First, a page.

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FARAH STOCKMAN

The secret life of Santa Claus

A man wearing a Santa Claus costume waved from the sleigh as it was carried over the Champs-Elysees in Paris on Dec. 23.
A man wearing a Santa Claus costume waved from the sleigh as it was carried over the Champs-Elysees in Paris on Dec. 23. (AFP/Getty Images)

Who is this guy Santa, really?

Lately, I’ve been thinking about Santa, and why we let him get away with so much. Other people get arrested for breaking and entering. But Santa? He gets milk and cookies. Other old guys get questioned by police when they invite little kids to sit on their laps at the mall. But Santa gets a pass. In fact, he gets paid. And does Santa really have the right to investigate and record who has been naughty or nice? In an age of NSA wiretapping, isn’t it kind of creepy that a guy in an isolated bunker in the North Pole “sees you when you’re sleeping” and “knows when you’re awake?”

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That got me wondering: Who is this Santa Claus anyway?

According to Gerry Bowler, a Canadian historian who authored the book “Santa Claus: a Biography,” Santa is actually the alter ego of St. Nicholas, a Catholic bishop born in the third century in what is now modern-day Turkey. Drawings of him from the Middle Ages show him unsmiling, bearded, draped in red robes. Legend has it that he secretly threw bags of gold into a house, to help a man who was so poor he was forced to sell his daughters into slavery. After his death, word spread of his generosity and magical powers.

Q: How powerful was he, back then?

BOWLER: He could fly, and was often credited for rescuing sailors during shipwrecks. He became the patron saint of sailors, which was a huge job. The story that was most famous in the Middle Ages were that three boys were murdered by an inn keeper, who chopped them up and pickled them. And St. Nicholas discovered this and resurrected them. There is no doubt that in the Middle Ages, St. Nicholas was the most powerful saint in the world, aside from the Virgin Mary.

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Q: How did he move from rescuing dead kids from pickle barrels to passing out toys? That’s kind of a step down, is it not?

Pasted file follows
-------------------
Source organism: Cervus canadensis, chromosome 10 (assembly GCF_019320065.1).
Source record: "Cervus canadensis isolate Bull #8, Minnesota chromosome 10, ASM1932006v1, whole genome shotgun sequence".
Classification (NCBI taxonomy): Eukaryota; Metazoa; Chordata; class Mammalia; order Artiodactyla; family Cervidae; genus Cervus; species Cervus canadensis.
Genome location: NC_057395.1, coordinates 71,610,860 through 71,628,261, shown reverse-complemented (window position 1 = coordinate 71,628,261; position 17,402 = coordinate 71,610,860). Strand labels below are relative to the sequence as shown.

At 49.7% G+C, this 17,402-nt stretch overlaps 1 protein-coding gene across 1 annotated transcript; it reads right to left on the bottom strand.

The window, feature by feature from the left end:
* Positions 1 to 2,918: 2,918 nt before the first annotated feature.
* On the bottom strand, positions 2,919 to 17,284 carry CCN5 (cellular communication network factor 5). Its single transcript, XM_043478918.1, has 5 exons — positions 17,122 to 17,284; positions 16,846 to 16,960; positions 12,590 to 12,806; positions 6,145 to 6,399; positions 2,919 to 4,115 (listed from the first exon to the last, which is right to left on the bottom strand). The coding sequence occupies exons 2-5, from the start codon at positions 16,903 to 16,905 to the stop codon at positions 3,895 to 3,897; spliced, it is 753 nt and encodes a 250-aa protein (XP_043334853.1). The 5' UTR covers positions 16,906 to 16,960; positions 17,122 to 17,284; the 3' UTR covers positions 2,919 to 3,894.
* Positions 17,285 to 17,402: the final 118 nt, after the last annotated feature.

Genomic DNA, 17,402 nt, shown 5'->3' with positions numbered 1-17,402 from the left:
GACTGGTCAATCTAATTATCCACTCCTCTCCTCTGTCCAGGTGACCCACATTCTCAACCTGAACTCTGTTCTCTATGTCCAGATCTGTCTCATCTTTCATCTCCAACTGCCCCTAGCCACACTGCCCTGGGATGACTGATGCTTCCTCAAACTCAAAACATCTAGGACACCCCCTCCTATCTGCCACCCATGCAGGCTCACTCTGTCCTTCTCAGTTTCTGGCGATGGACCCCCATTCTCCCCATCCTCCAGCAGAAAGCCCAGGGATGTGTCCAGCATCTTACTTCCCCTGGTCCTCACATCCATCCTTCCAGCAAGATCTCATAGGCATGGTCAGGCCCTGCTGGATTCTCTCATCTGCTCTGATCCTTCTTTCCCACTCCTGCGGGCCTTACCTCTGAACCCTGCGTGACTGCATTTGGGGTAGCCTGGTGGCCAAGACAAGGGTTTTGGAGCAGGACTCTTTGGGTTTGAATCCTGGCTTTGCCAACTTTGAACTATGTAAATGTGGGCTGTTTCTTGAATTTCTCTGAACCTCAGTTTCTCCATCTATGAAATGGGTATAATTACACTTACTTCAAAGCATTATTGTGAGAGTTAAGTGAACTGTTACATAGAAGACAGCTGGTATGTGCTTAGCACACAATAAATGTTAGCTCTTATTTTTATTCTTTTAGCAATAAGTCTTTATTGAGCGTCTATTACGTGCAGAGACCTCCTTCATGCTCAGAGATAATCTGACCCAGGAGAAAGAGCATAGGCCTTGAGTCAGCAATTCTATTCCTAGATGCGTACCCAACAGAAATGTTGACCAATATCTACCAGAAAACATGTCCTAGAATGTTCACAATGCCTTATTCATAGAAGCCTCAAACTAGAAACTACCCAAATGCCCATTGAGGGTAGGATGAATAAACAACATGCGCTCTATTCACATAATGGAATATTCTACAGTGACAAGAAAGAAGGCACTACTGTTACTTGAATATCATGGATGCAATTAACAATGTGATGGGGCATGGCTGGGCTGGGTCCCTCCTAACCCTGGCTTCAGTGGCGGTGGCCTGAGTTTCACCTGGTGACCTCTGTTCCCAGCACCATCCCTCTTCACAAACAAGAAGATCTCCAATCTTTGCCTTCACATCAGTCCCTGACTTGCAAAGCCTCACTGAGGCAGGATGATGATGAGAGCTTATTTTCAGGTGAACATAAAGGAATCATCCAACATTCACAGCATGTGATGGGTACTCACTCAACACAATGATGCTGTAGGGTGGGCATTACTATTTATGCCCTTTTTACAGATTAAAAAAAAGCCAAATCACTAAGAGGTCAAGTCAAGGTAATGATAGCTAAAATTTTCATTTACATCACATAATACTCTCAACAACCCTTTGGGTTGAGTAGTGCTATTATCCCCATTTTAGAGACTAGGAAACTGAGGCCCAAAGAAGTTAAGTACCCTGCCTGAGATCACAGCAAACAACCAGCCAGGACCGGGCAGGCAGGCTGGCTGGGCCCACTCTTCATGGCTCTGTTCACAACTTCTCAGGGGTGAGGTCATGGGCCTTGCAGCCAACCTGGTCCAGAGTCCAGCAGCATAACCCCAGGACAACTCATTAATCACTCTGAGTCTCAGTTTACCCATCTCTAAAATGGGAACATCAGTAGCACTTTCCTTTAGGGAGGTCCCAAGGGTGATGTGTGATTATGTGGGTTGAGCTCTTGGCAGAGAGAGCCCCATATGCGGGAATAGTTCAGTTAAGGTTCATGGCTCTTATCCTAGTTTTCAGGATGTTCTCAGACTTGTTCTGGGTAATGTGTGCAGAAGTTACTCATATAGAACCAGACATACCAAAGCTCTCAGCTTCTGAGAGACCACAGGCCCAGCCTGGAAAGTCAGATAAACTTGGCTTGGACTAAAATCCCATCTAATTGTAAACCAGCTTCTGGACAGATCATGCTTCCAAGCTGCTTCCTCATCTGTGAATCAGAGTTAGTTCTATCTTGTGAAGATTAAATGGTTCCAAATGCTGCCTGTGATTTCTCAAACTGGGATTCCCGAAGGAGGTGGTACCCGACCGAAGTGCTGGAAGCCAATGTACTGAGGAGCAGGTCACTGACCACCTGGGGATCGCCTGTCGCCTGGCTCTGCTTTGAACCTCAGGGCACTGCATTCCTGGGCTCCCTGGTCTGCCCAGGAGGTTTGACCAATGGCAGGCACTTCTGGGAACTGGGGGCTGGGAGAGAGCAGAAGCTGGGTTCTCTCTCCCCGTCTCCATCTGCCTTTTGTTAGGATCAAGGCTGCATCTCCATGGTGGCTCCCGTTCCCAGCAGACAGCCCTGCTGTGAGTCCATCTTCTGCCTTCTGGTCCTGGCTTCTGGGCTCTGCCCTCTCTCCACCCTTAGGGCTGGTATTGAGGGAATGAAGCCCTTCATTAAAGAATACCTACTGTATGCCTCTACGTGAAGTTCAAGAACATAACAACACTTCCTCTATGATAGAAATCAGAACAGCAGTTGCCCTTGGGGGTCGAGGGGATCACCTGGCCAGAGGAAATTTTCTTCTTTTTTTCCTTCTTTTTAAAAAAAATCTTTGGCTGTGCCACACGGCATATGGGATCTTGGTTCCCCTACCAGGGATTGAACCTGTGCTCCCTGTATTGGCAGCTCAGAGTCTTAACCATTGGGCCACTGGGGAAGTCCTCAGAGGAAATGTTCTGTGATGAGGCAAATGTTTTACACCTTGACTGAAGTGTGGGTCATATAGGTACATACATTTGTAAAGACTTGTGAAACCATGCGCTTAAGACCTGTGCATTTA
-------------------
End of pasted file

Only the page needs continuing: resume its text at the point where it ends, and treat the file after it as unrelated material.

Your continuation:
BOWLER: In the 1100s, groups at the margins of society — old women and children — could go around and demand hospitality and food around Christmastime. Dec. 6, St. Nicholas Day, was the day that kids would do it. Then nuns began to spread the story that St. Nicholas will come to visit poor children in the evening and leave little gifts in gifts in shoes. That’s the first appearance of St. Nicholas as a magical gift giver, who gives things that are un-asked for. After that, St. Nicholas fairs and markets popped up, where you could buy toys.

Q: So the commercialization of Christmas isn’t new?

BOWLER: Nope. It’s a thousand years old. But in the 1600s, St. Nick takes a hit. Puritans and Calvinists believed that there should be no celebrations that weren’t directly mentioned in the Bible. Christmas was abolished wholesale in New England and much of Europe. From the 1640s to the 1660s, it was against the law in England to celebrate Christmas. You couldn’t bake mince pie. You couldn’t put up greenery. In Boston, the governor required a military escort to go to celebrate Christmas, because the mobs were Calvinist and they opposed it.

Q: How did Christmas get its groove back?

BOWLER: In the 1700s, Congregationalists and Baptists started holding Christmas services again, much to the horror of Puritan ministers. But then Christmas started to be less associated with religion and more with rowdy outdoor partying. In Boston, it was a real social problem. Mobs would get together and assault churchgoers, and particularly blacks. People would bang on the lids of trash cans. A number of poets and artists got together to try to reform Christmas, to make it about gift-giving and children. Washington Irving, the first great American writer, who told the story of Sleepy Hollow, also told about Saint Nicholas riding in a magic horse pulled wagon.

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Q: So when does St. Nicholas become Santa?

BOWLER: In 1821, an illustrated poem appears that transcribes the Dutch word for St. Nicholas — Sinterklaas — into Santa Claus. That poem has him dressed not as a bishop, but clothed in fur. He’s going from house to house in a sleigh pulled by a reindeer. In the 1880s, he starts getting a wife, which as a bishop, he wouldn’t have had. But’s there is great argument for the rest of the century over what he wears, what he looks like, and how big he is. Some said he was thumb-sized. Others said full-sized. There are even a couple of examples of Santa as an African American and as a woman. It is only the 1900s where he is standardized.

There you have it. I’m not sure it explains why he sees me when I’m sleeping. But I’ll leave that investigation for another day.

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Related:

P.J. O’Rourke: Blame the commercialization of Christmas on the Three Kings

Jennifer Graham: Don’t nitpick Christmas

Alex Beam: Happy holidays, exclamation point, from the Joyes

Scot Lehigh: Holiday gifts for the political world

Ideas: The cold, smelly truth about Victorian Christmas


Farah Stockman can be reached at fstockman@globe.com. Follow her on Twitter @fstockman.